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Competency-Based Education

CBE Interest High in Higher Ed; Complexity Holds Back Activation

Almost every university or college has some level of interest in providing competency-based education (CBE) of some form. The primary motivator for their interest is delivering access to "non-traditional" learners, followed by a desire to improve completion rates and address workforce needs. CBE offerings are especially of interest to non-traditional students; nearly twice as many adult students as traditional-age students enroll in CBE courses.

Those are a few of the findings in a new CBE report based on survey results from 251 American institutions, including responses from "CBE advocates, skeptics and everyone in-between," as the report's authors wrote. "Deconstructing CBE: An Assessment of Institutional Activity, Goals and Challenges in Higher Education" was written by researchers from Eduventures and heavily supported by Ellucian and the American Council on Education.

CBE is an educational approach in which the learning outcomes are laid out for the student, and he or she can tackle them at an individual pace — no matter how quickly or slowly that pace turns out to be. The student proves mastery over the outcomes through various kinds of assessments. As the report noted, CBE is currently a much-studied topic in higher education. This particular survey focused on understanding "how CBE is implemented."

The report found that there is no lack of interest in the topic. Seventy percent of respondents have some level of CBE activity going while another 27 percent have "early-stage" interest. Among the 97 percent that have some form of CBE activity, 38 percent were aspirational; they had no course in place, but they did have active plans. Another 37 percent offered CBE courses; and the remainder offered CBE programs.

Among the drivers for these activities:

  • Giving access to non-traditional learners, cited by 68 percent of respondents;
  • Improving completion, referenced by 57 percent of survey participants and 77 percent of people at two-year schools;
  • Addressing workforce needs, designated by 54 percent of all participants and 68 percent of those affiliated with associate degree programs.

Among students who enrolled in CBE offerings, 68 percent were "adult" students and 35 percent were traditional students aged 24 or younger.

In spite of strong interest in CBE, what holds many institutions back from making full-on commitments are, the report stated, "the complexities" of implementation and definition. Therefore, programs are frequently executed on a small scale and in many different formats. At most schools, for example, CBE activity takes place at the department or course level, not at the certificate or degree level.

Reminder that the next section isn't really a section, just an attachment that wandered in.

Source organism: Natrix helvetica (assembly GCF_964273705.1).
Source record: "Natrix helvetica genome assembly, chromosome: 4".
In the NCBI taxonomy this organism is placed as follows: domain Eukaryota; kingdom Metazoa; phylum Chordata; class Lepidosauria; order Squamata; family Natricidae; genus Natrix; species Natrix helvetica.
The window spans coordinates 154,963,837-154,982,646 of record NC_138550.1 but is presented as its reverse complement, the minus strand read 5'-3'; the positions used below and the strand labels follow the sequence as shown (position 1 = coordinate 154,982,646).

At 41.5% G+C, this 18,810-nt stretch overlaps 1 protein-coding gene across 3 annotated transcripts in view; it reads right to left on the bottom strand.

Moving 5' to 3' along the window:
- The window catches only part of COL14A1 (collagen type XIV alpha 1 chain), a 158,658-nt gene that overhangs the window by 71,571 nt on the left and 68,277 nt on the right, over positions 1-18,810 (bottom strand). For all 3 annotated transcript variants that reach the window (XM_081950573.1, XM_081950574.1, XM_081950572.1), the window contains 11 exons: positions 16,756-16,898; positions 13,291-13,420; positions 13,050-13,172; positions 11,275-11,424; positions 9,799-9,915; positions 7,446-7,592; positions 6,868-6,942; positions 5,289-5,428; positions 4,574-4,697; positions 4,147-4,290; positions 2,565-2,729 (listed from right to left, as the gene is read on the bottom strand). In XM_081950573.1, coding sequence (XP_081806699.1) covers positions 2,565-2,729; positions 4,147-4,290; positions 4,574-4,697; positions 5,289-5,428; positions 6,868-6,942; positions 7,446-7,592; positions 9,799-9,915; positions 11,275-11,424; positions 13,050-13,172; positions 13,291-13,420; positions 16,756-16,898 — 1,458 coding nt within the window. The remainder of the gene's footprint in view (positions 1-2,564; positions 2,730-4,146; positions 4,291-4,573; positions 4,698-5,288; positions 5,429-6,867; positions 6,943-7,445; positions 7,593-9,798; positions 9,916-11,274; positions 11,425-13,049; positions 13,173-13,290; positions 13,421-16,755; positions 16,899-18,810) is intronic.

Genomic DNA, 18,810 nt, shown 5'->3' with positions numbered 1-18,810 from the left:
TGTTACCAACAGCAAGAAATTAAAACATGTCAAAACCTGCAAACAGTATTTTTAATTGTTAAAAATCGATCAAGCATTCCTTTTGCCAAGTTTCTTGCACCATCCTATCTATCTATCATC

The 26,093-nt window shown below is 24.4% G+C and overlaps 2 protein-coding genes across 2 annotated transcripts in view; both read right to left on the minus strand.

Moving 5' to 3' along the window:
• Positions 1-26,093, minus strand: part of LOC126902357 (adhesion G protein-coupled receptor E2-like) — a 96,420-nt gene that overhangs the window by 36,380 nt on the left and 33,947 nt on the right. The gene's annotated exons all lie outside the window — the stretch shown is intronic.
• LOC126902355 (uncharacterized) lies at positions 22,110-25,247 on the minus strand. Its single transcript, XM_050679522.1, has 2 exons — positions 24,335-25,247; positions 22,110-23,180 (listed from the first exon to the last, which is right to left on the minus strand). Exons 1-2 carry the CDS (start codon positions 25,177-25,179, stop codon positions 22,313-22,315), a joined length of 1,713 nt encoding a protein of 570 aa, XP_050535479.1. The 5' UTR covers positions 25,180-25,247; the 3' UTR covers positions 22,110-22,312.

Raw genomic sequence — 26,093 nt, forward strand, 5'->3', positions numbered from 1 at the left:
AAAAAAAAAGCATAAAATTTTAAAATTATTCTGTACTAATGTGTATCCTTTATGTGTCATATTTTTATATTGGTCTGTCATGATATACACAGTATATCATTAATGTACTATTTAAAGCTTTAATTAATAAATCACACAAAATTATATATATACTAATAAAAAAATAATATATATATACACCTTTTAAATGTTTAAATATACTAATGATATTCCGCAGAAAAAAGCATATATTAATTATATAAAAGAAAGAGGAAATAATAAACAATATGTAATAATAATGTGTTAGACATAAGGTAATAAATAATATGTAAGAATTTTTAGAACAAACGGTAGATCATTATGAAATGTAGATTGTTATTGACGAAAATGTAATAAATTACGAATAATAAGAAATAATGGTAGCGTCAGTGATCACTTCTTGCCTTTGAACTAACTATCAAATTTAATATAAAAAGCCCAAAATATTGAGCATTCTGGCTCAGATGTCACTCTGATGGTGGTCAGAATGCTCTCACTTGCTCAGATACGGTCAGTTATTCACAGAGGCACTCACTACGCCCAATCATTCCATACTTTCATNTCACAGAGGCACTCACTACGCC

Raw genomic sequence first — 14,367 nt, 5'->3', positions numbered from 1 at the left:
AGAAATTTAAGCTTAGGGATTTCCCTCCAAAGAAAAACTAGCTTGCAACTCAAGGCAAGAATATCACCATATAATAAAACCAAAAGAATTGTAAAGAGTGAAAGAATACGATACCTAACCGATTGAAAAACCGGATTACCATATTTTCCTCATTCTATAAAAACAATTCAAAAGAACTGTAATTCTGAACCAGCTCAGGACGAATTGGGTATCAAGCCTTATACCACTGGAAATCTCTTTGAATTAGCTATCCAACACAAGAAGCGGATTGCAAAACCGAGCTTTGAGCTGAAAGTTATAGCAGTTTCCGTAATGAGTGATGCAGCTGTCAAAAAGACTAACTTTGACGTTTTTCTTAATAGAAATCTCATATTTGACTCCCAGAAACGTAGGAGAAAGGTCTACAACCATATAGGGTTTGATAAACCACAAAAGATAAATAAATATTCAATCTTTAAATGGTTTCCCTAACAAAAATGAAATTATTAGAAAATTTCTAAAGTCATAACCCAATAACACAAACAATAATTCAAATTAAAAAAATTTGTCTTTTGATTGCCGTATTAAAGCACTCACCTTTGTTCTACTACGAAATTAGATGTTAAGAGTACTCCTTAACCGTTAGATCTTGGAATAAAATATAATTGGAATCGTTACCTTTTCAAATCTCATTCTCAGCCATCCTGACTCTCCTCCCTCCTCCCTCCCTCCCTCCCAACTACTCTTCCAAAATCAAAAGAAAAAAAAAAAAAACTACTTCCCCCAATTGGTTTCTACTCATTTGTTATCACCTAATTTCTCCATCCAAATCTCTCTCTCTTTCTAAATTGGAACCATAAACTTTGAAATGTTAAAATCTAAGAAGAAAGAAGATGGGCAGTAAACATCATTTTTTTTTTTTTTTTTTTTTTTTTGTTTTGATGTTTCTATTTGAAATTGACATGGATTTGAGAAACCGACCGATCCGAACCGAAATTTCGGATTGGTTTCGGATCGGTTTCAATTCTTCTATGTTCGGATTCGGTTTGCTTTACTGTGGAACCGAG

The research also found that CBE is "delivery mode neutral." There is no absolute link between CBE and online, blended or face-to-face courses. "While online platforms and tools often play a major role, more 'basic' tools, such as early-alert systems and real-time communication networks, are much more widely implemented compared to novelties like adaptive learning and other CBE-oriented tools," the report stated.

Institutions are also cautious about CBE because most view it as requiring "more work." As the report explained, most respondents said that "faculty tend to create their own competencies and courses from scratch, rather than leveraging — at least in part — pre-existing resources."

"While colleges and universities are seeing a rise in this substantially underserved market, they need help to take CBE from concept to practice," said Jeff Ray, president and CEO at Ellucian, in a prepared statement. The education technology company produces Ellucian Brainstorm, a purpose-built CBE solution. Ray said his organization is working with "several" early adopters of Brainstorm that "are already seeing positive results." One institution, in particular, he noted, has participants who are completing the CBE course in "less than half the time it traditionally takes, and those students are now positioned to make $43,000 a year."

The report profiled three schools with CBE programs in place: the University of Maine at Presque Isle, Salt Lake Community College and Valdosta State University. The study also explores how CBE is being delivered, what roles are played by online tools and platforms and how CBE compares to traditional higher education in terms of effort, outcomes and communication.

"Deconstructing CBE" is available for registration on the Ellucian website.

About the Author

Dian Schaffhauser is a former senior contributing editor for 1105 Media's education publications THE Journal, Campus Technology and Spaces4Learning.

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